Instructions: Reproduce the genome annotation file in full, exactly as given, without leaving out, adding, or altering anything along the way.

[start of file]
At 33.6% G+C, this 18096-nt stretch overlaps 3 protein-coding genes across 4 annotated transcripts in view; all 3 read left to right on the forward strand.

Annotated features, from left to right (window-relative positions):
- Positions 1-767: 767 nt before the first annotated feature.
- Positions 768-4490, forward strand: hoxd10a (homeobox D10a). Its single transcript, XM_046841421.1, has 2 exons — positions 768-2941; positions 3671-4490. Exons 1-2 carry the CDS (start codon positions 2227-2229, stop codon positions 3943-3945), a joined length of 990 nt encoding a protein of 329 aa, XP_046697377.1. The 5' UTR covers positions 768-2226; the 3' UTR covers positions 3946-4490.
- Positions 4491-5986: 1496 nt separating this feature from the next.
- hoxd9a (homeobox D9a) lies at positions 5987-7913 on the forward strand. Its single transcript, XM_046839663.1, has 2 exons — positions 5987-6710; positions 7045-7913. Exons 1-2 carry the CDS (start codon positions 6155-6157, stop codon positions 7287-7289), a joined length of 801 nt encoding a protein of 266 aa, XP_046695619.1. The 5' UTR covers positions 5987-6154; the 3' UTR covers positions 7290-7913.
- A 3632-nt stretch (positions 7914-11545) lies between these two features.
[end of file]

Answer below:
At 33.6% G+C, this 18096-nt stretch overlaps 3 protein-coding genes across 4 annotated transcripts in view; all 3 read left to right on the forward strand.

Annotated features, from left to right (window-relative positions):
- Positions 1-767: 767 nt before the first annotated feature.
- Positions 768-4490, forward strand: hoxd10a (homeobox D10a). Its single transcript, XM_046841421.1, has 2 exons — positions 768-2941; positions 3671-4490. Exons 1-2 carry the CDS (start codon positions 2227-2229, stop codon positions 3943-3945), a joined length of 990 nt encoding a protein of 329 aa, XP_046697377.1. The 5' UTR covers positions 768-2226; the 3' UTR covers positions 3946-4490.
- Positions 4491-5986: 1496 nt separating this feature from the next.
- hoxd9a (homeobox D9a) lies at positions 5987-7913 on the forward strand. Its single transcript, XM_046839663.1, has 2 exons — positions 5987-6710; positions 7045-7913. Exons 1-2 carry the CDS (start codon positions 6155-6157, stop codon positions 7287-7289), a joined length of 801 nt encoding a protein of 266 aa, XP_046695619.1. The 5' UTR covers positions 5987-6154; the 3' UTR covers positions 7290-7913.
- A 3632-nt stretch (positions 7914-11545) lies between these two features.